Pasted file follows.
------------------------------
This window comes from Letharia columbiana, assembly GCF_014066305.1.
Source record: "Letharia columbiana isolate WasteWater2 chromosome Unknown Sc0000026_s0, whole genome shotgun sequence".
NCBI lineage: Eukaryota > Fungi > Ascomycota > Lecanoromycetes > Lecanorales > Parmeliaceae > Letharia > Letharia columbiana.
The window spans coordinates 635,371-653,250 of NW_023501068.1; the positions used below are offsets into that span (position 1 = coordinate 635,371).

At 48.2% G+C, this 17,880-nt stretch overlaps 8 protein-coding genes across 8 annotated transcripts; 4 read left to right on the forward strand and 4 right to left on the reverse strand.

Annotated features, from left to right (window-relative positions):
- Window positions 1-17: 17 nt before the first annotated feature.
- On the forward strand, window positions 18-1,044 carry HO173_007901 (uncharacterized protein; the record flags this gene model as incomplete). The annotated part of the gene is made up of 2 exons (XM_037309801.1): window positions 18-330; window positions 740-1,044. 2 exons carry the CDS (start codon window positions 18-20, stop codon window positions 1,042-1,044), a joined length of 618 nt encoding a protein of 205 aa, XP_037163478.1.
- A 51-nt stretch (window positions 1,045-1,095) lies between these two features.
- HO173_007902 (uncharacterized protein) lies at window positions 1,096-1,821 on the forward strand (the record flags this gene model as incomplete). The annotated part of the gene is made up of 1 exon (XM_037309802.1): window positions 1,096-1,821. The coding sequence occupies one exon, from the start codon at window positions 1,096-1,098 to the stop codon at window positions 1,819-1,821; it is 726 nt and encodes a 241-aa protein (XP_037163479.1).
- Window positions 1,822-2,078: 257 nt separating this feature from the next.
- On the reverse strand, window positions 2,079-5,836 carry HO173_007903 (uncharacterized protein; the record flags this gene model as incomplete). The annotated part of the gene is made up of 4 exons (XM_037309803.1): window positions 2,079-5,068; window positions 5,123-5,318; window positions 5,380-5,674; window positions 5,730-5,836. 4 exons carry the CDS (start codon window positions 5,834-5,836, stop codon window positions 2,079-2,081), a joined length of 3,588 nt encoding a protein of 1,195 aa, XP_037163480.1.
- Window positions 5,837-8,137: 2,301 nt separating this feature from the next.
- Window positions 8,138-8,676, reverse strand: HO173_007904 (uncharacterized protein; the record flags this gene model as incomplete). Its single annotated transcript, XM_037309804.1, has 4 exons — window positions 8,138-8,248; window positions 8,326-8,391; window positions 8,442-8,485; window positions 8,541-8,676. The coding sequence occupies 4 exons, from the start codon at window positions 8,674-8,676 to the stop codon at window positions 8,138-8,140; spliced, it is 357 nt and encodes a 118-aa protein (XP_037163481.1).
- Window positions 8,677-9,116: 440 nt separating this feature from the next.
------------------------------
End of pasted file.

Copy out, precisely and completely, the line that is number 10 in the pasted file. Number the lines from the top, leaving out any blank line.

- HO173_007902 (uncharacterized protein) lies at window positions 1,096-1,821 on the forward strand (the record flags this gene model as incomplete). The annotated part of the gene is made up of 1 exon (XM_037309802.1): window positions 1,096-1,821. The coding sequence occupies one exon, from the start codon at window positions 1,096-1,098 to the stop codon at window positions 1,819-1,821; it is 726 nt and encodes a 241-aa protein (XP_037163479.1).